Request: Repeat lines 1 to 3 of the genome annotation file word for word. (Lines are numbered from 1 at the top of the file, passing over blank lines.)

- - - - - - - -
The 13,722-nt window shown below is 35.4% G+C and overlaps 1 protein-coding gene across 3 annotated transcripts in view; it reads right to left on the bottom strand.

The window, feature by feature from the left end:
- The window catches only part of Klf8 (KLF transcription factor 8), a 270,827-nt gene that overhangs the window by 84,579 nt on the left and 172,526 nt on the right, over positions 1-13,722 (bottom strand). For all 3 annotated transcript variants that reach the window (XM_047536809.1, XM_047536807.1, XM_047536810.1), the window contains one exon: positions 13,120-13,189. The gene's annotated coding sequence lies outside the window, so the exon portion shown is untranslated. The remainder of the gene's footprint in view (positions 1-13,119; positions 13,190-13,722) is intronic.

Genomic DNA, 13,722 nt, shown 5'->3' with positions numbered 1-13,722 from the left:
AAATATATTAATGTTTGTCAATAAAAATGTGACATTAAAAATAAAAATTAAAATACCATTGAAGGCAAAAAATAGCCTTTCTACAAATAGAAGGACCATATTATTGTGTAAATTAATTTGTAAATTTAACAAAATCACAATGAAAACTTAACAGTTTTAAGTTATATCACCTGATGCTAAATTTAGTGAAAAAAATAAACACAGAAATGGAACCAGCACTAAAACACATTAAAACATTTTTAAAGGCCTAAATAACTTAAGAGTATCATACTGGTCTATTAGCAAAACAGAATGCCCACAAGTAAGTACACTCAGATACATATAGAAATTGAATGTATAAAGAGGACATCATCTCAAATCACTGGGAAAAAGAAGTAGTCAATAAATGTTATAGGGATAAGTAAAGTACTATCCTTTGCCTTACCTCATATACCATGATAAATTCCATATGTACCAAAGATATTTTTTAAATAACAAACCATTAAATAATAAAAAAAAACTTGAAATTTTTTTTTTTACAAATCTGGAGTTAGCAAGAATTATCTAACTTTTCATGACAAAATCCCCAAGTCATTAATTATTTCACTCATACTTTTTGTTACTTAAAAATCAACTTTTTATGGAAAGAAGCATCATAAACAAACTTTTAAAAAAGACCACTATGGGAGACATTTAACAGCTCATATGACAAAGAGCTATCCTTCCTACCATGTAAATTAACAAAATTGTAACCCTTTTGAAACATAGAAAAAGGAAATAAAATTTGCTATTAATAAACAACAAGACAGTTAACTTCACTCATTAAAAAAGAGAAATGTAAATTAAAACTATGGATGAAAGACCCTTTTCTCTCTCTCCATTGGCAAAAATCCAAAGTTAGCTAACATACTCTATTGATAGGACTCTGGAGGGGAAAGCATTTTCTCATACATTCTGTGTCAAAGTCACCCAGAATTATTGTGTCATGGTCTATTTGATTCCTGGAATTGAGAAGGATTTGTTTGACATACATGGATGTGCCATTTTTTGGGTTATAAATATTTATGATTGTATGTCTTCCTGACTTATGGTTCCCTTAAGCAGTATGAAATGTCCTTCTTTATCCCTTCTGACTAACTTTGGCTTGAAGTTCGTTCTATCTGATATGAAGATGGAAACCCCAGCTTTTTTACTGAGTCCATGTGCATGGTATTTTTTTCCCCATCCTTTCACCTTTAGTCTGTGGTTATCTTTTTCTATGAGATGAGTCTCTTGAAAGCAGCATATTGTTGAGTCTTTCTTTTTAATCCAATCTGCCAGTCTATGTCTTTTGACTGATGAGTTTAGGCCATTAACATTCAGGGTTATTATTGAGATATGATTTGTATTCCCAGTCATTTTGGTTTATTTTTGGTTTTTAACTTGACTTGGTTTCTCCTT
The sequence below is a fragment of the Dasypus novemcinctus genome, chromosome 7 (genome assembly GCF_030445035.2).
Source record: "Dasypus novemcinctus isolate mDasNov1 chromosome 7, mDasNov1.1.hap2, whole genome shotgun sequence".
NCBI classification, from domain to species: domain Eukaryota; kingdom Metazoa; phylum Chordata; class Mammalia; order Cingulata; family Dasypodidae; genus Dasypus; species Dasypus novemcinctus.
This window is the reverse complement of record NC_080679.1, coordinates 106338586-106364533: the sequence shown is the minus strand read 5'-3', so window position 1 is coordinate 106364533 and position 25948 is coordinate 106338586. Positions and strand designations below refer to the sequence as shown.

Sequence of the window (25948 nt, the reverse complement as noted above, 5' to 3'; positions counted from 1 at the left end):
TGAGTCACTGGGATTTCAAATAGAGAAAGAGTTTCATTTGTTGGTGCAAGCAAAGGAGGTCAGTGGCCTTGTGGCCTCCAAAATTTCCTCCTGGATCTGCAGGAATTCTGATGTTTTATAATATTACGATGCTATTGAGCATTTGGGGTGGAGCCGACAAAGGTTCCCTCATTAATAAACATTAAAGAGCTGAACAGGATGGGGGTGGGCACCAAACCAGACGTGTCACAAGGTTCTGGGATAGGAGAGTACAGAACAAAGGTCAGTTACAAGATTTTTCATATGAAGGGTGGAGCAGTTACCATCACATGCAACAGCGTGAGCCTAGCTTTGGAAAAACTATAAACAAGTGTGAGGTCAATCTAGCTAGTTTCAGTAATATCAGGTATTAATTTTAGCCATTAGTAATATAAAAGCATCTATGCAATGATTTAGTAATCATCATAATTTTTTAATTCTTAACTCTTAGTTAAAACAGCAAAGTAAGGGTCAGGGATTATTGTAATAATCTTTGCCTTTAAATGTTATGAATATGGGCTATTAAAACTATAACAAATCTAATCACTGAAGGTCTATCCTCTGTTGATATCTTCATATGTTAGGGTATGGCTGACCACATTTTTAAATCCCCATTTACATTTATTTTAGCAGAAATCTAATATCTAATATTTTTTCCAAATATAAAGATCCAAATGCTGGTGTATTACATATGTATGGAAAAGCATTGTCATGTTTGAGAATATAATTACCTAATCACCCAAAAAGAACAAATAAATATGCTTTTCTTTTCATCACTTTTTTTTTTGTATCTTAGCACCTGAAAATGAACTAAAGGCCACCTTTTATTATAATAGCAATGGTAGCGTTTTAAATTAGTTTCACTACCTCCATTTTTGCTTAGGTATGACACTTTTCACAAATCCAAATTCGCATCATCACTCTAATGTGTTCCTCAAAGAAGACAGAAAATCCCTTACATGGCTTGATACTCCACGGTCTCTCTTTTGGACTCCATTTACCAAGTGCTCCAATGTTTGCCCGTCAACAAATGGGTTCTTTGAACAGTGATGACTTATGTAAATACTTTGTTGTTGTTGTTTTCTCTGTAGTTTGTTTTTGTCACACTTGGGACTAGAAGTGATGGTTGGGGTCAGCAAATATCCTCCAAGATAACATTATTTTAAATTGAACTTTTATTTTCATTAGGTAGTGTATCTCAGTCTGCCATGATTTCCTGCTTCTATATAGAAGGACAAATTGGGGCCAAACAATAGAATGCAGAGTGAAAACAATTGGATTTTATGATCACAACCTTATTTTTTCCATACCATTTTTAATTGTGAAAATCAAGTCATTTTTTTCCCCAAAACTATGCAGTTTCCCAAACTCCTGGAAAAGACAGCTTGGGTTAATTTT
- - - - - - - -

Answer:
The 13,722-nt window shown below is 35.4% G+C and overlaps 1 protein-coding gene across 3 annotated transcripts in view; it reads right to left on the bottom strand.

The window, feature by feature from the left end:
- The window catches only part of Klf8 (KLF transcription factor 8), a 270,827-nt gene that overhangs the window by 84,579 nt on the left and 172,526 nt on the right, over positions 1-13,722 (bottom strand). For all 3 annotated transcript variants that reach the window (XM_047536809.1, XM_047536807.1, XM_047536810.1), the window contains one exon: positions 13,120-13,189. The gene's annotated coding sequence lies outside the window, so the exon portion shown is untranslated. The remainder of the gene's footprint in view (positions 1-13,119; positions 13,190-13,722) is intronic.